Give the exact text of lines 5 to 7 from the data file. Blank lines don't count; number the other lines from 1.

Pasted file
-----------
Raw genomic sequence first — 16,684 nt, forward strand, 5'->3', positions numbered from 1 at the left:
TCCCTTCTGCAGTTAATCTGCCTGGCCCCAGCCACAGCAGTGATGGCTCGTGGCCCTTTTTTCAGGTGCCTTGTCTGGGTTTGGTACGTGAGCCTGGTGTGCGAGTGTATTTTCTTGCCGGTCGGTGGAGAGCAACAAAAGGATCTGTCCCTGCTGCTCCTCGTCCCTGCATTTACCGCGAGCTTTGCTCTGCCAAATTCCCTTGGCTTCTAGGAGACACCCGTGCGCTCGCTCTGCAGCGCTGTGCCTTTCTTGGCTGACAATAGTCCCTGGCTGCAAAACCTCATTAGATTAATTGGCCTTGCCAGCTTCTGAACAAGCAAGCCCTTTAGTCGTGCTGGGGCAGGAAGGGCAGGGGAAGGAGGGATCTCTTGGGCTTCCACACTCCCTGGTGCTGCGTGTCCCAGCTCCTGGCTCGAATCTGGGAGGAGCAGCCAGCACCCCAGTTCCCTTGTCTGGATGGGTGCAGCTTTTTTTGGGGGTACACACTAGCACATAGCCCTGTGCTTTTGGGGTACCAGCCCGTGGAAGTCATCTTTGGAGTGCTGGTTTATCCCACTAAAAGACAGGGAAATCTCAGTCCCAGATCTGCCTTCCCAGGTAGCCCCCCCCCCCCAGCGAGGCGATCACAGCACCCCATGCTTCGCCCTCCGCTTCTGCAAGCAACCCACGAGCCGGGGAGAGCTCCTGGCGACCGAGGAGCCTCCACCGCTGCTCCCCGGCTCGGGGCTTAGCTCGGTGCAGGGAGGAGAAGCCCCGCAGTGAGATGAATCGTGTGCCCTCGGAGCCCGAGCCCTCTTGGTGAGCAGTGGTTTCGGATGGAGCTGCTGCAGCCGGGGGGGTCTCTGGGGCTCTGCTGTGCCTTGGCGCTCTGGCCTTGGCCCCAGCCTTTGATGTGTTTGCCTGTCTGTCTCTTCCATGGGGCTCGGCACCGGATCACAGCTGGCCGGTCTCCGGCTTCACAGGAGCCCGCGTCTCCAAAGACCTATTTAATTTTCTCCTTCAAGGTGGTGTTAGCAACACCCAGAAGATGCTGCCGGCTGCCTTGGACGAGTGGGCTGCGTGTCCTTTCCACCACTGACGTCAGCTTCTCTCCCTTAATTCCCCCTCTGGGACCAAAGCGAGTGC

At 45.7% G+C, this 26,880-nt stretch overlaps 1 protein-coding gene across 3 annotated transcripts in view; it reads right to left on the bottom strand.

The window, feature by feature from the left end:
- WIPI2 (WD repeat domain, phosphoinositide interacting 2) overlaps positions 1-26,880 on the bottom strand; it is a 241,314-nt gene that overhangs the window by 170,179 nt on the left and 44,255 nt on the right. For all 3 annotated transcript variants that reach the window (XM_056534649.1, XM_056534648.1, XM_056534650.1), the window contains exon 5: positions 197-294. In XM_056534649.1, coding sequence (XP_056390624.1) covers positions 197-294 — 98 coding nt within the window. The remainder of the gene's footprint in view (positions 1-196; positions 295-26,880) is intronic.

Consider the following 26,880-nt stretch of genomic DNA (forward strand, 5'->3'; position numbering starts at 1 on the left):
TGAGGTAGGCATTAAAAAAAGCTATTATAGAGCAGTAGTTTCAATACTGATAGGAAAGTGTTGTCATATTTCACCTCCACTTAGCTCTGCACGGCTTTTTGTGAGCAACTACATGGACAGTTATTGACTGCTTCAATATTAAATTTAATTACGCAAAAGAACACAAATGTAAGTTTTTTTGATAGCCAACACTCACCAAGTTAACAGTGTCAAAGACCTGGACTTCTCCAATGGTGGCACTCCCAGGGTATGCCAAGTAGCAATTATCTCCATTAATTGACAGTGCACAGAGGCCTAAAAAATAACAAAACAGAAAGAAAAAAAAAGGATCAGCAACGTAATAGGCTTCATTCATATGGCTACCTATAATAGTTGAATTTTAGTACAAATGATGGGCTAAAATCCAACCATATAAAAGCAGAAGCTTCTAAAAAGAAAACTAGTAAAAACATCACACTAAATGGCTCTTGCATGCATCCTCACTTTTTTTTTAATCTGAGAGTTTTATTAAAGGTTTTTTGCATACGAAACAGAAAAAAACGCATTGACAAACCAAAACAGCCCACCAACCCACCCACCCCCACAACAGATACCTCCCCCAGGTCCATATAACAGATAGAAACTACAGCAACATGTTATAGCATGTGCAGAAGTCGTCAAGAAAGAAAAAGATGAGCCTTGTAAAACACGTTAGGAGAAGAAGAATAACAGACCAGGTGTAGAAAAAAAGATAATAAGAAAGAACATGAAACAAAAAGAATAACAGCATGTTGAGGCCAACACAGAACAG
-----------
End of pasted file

- WIPI2 (WD repeat domain, phosphoinositide interacting 2) overlaps positions 1-26,880 on the bottom strand; it is a 241,314-nt gene that overhangs the window by 170,179 nt on the left and 44,255 nt on the right. For all 3 annotated transcript variants that reach the window (XM_056534649.1, XM_056534648.1, XM_056534650.1), the window contains exon 5: positions 197-294. In XM_056534649.1, coding sequence (XP_056390624.1) covers positions 197-294 — 98 coding nt within the window. The remainder of the gene's footprint in view (positions 1-196; positions 295-26,880) is intronic.

Consider the following 26,880-nt stretch of genomic DNA (forward strand, 5'->3'; position numbering starts at 1 on the left):
TGAGGTAGGCATTAAAAAAAGCTATTATAGAGCAGTAGTTTCAATACTGATAGGAAAGTGTTGTCATATTTCACCTCCACTTAGCTCTGCACGGCTTTTTGTGAGCAACTACATGGACAGTTATTGACTGCTTCAATATTAAATTTAATTACGCAAAAGAACACAAATGTAAGTTTTTTTGATAGCCAACACTCACCAAGTTAACAGTGTCAAAGACCTGGACTTCTCCAATGGTGGCACTCCCAGGGTATGCCAAGTAGCAATTATCTCCATTAATTGACAGTGCACAGAGGCCTAAAAAATAACAAAACAGAAAGAAAAAAAAAGGATCAGCAACGTAATAGGCTTCATTCATATGGCTACCTATAATAGTTGAATTTTAGTACAAATGATGGGCTAAAATCCAACCATATAAAAGCAGAAGCTTCTAAAAAGAAAACTAGTAAAAACATCACACTAAATGGCTCTTGCATGCATCCTCACTTTTTTTTTAATCTGAGAGTTTTATTAAAGGTTTTTTGCATACGAAACAGAAAAAAACGCATTGACAAACCAAAACAGCCCACCAACCCACCCACCCCCACAACAGATACCTCCCCCAGGTCCATATAACAGATAGAAACTACAGCAACATGTTATAGCATGTGCAGAAGTCGTCAAGAAAGAAAAAGATGAGCCTTGTAAAACACGTTAGGAGAAGAAGAATAACAGACCAGGTGTAGAAAAAAAGATAATAAGAAAGAACATGAAACAAAAAGAATAACAGCATGTTGAGGCCAACACAGAACAG